District XXI –Nearest city Saarbrucken, Germany, on the French border.

Japan

The Japanese Armed Forces captured nearly 140,000 Allied military personnel (Australia, Canada, Great Britain, India, Netherlands, New Zealand, and the United States) in the Southeast Asia and Pacific areas. They were forced to engage in the hard labour of constructing railways, roads, airfields, etc. to be used by the Japanese Armed Forces in the occupied areas. About 36,000 were transported to the Japanese Mainland to supplement the shortage of the work force, and compelled to work at the coal mines, mines, shipyards, munitions factories, etc. By the time the war was over, a total of more than 30,000 POWs had died from starvation, diseases, and mistreatment within and outside of the Japanese Mainland.

POW camps in Japan were repeatedly reformed and rearranged. There were about 130 main camps, branch camps, dispatched camps and detached camps opened during the war, with some being closed. In addition to the seven main camps there were 81 branch camps and three detached camps at the end of the war. 32,418 POWs in total were detained in those camps.

Approximately 3, 500 POWs died in Japan while they were imprisoned.

Achi Yamakita

Akabira (Hakodate 2B)

Akenobe 6B (Osaka 6B)

Amagasaki Branch Camp (Osaka 6-D)

Honami Branch Camp (Fukuoka 22-B)

Aomori (Omori, Tokyo Base Camp)

Halfway between the capital (Tokyo) and Yokohama this artificial island in the bay had barracks surrounded by a bamboo fence.

Asahigawa

Ashio Branch Camp (Tokyo 9-B)

Ashio Detached Camp (Tokyo 9-B Detached)

Inatsuki (Yamano) Branch Camp (Fukuoka 8-B)

Omuta Miike Branch Camp (Fukuoka 17-B)

Funatsu Branch Camp (Nagoya 3-D)

Futase Branch Camp (Fukuoka 7-B)

Hakodate POW Camp

Osarisawa (Hanawa) Branch Camp (Sendai 6-B)

Harima Branch Camp (Osaka 7-D)

Hirohata Branch Camp (Osaka 12-B)

Hiraoka (Mitsushima) Branch Camp (Tokyo 12-B)

Hitachi Motoyama Branch Camp (Tokyo 8-B)

Hosokura Branch Camp (Sendai 3-B)

Ichioka POW Hospital Ward

Ikuno Branch Camp (Osaka 4-B)

Mukaijima Branch Camp (Hiroshima 4-B)

Innoshima Branch Camp (Hiroshima 5-B)

Kamioka Branch Camp (Nagoya 1-D)

Kamikita Branch Camp (Sendai 11-B)

Ofuna Naval POW Camp

Kameda Dispatched Camp (Hakodate 2-D)

Kamiiso Dispatched Camp (Hakodate 1-D)

Kamikita Branch Camp (Sendai 11-B)

Kanose Branch Camp (Tokyo 16-B)

Kumamoto Branch Camp and Fukuoka Branch Camp (Fukuoka 1-B)

Kawasaki Branch Camp (Tokyo 1-B)

Kobe Branch Camp (Osaka 2-B)

Kawasaki Ogimachi Branch Camp (Tokyo 2-B) (aka ‘The Mitsui Madhouse’)

Kobe POW Hospital

Kosaka Branch Camp (Sendai 8-B)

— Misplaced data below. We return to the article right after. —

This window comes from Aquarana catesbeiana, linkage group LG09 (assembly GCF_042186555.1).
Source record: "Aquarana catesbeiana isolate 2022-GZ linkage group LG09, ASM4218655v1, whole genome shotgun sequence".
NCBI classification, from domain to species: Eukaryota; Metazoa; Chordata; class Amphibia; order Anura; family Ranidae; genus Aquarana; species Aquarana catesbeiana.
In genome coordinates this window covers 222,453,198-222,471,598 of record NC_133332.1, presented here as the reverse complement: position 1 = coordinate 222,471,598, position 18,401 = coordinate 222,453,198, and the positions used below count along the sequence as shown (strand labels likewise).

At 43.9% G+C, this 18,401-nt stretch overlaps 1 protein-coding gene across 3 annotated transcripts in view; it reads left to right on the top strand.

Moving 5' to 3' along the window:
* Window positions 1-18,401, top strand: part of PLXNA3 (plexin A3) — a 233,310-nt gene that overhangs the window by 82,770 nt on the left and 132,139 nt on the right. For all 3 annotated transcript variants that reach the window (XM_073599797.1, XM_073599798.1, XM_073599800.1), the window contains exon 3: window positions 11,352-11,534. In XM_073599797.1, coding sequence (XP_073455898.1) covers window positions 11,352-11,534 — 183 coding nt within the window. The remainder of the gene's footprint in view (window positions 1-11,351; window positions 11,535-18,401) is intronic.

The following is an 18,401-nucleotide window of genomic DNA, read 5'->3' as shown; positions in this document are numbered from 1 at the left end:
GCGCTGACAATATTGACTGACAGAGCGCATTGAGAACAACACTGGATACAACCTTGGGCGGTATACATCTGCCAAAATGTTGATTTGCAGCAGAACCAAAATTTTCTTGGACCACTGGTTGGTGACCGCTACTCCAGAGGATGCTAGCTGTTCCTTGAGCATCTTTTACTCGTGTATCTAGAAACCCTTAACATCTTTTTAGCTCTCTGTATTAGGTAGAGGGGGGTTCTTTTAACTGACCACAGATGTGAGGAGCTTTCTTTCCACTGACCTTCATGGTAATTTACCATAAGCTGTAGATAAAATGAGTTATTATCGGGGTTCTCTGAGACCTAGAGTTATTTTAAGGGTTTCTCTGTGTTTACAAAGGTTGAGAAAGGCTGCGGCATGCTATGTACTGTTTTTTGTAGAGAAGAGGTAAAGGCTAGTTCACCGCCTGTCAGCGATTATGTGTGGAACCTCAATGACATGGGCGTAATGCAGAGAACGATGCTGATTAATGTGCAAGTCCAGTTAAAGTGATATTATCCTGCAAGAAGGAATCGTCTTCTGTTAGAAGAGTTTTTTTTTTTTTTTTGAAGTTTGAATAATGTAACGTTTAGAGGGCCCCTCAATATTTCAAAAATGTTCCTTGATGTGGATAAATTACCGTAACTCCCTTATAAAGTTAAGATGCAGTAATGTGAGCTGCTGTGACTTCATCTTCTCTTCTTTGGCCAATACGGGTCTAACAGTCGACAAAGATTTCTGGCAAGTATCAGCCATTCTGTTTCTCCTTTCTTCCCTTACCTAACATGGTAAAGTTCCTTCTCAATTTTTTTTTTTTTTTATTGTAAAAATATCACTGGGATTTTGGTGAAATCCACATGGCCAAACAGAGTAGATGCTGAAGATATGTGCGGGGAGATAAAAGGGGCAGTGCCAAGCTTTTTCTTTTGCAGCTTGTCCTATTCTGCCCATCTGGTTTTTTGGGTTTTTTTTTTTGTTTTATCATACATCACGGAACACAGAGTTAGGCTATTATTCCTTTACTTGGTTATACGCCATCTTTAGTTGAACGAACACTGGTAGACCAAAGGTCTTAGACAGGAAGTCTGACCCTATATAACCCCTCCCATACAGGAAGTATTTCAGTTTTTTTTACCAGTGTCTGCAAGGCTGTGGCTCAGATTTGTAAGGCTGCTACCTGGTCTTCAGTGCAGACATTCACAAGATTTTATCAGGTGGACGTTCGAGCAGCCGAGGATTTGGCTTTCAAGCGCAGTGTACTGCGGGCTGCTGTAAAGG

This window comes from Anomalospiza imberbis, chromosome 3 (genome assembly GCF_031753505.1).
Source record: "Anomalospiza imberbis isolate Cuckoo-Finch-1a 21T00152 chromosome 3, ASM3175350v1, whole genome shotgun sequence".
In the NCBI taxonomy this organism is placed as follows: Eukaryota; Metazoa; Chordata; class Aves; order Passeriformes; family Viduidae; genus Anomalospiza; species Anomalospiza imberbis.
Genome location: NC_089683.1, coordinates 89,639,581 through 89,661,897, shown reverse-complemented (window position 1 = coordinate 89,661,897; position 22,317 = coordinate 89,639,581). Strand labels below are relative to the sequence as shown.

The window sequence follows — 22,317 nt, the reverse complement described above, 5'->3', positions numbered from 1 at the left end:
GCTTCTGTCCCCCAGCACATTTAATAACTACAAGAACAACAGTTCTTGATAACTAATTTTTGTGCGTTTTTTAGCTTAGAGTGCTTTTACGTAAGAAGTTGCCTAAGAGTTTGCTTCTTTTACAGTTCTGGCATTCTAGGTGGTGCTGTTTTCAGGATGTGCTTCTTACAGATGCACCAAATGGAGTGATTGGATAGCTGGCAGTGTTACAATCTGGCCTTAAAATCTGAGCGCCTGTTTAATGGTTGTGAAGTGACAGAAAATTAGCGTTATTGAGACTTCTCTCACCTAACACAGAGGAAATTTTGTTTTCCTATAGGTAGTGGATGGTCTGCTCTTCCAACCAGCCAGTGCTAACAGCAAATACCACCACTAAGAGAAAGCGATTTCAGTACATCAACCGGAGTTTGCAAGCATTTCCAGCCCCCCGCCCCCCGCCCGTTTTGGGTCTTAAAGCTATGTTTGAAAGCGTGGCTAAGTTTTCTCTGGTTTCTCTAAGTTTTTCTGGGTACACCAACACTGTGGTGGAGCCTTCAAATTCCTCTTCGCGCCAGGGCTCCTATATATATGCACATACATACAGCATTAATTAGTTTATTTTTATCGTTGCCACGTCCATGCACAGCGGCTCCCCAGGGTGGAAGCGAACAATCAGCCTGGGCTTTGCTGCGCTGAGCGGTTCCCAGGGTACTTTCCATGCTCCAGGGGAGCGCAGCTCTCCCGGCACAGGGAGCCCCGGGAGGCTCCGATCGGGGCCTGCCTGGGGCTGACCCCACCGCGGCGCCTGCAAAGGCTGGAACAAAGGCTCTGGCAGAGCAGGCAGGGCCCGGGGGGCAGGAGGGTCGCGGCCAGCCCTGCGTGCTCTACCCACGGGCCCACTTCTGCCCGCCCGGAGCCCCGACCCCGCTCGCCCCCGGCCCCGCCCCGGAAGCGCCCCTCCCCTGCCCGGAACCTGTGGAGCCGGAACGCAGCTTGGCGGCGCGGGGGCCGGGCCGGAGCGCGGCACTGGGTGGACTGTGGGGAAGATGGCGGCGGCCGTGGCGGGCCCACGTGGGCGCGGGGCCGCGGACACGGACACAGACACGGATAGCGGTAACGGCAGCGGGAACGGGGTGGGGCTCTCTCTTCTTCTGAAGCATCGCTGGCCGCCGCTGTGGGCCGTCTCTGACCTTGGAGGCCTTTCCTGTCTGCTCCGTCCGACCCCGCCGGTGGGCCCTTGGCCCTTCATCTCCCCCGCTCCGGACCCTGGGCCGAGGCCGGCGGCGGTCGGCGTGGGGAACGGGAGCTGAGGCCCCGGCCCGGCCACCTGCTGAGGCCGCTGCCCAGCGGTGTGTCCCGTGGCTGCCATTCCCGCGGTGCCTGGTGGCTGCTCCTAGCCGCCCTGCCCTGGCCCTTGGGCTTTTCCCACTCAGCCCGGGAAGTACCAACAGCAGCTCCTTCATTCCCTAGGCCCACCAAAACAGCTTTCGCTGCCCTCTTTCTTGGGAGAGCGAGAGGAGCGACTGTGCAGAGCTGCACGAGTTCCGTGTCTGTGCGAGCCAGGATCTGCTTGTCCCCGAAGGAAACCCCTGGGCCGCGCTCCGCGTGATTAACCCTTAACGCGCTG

Koyagi Branch Camp (Fukuoka 2-B)

Maibara Branch Camp (Osaka 10-B)

Minato-ku (Osaka) POW Camp

Hiraoka (Mitsushima) Branch Camp (Tokyo 12-B)

Miyata Branch Camp (Fukuoka 9-B)

Mizumaki Branch Camp (Fukuoka 6-B)

Moji Branch Camp (Fukuoka 4-B)

Hitachi Motoyama Branch Camp (Tokyo 8-B)

Kamiiso Dispatched Camp (Hakodate 1-D)

Nakama Branch Camp (Fukuoka 21-B)

Nagasaki Mitsubishi Dockyard Branch Camp (Fukuoka 14-B)

Nagoya POW Camp

Kamioka Branch Camp (Nagoya 1-D)

Narumi Branch Camp (Nagoya 2-D)

Funatsu Branch Camp (Nagoya 3-D)

Iruka Branch Camp (Nagoya 4-D)

Yokkaichi Branch Camp (Nagoya 5-D)

Fushiki Hokkai Electro-Chemical Branch Camp (Nagoya 6-D)

Toyama Nippon Soda Branch Camp (Nagoya 7-D)

Toyama Tateyama Heavy Industry Branch Camp (Nagoya 8-D)

Toyama Nippon Express Branch Camp (Nagoya 9-D)

Fushiki Sea and Land Transportation Branch Camp (Nagoya 10-D)

Toyama Nippon Soda Iwase Ironworks Branch Camp (Nagoya 11-D)

Niigata Sea and Land Transportation Branch Camp (Tokyo 5-B)

Niihama Isoura Branch Camp (Hiroshima 2-B)

Naoetsu Branch Camp (Tokyo 4-B)

Notogawa Branch Camp (Osaka 9-B)

Oeyama Branch Camp (Osaka 3-B)

Ohashi Branch Camp (Sendai 4-B)

Omine Branch Camp (Hiroshima 6-B)

Nishi Ashibetsu Branch Camp (Hakodate 4-B)

Roku Roshi

Sakata Branch Camp (Sendai 9-B)

Sendai POW Camp (main camp)

Kamaishi Branch Camp (Sendai 5-B)

Osarisawa (Hanawa) Branch Camp (Sendai 6-B)

Hanaoka Brach Camp (Sendai 7-B)

Utashinai Branch Camp (Hakodate 3-B)

Yoshima Branch Camp (Sendai 2-B)

Yumoto Branch Camp (Sendai 1-B)

Wakasen/Wakassennin – see Wakayama

Wakayama Branch Camp (Osaka 14-D)

Wakagawa Branch Camp (Sendai 10-B)

Wakinohama (Osaka #18-B)

Kobe Wakinohama Branch Camp (Osaka 18-B)

Yakumo Detached Camp (Hakodate 1-Detached)

Yamashita Camp – see Yokohama Ship Loading Dispatched Camp (Tokyo 19-D)

Yodogawa Branch Camp (Osaka 3-D)

Yokkaichi Branch Camp (Nagoya 5-D)

Yokohama POW camps

Yokohama Branch Camp (Tokyo 3-B)

Mitsubishi Heavy Industry Yokohama Ship-building Dispatched Camp (Tokyo 1-D)

Nippon Steel Tube Tsurumi Ship-building Dispatched Camp (Tokyo 3-D)

Osaka Ship-building Yokohama Dispatched Camp (Tokyo 10-D)

Nippon Steel Tube Asano Ship-building Dispatched Camp (Tokyo 13-D)

Yokohama Proof-brick Dispatched Camp (Tokyo 18-D)

Yokohama Ship Loading Dispatched Camp (Tokyo 19-D)

Yonago

Yura

Zentsuji Headquarters Camp & Zentsuji Subcamp 3 (Hiroshima area POW Camp)

Zentsuji Branch Camp (Hiroshima 1-B)

References, Sources and Further Reading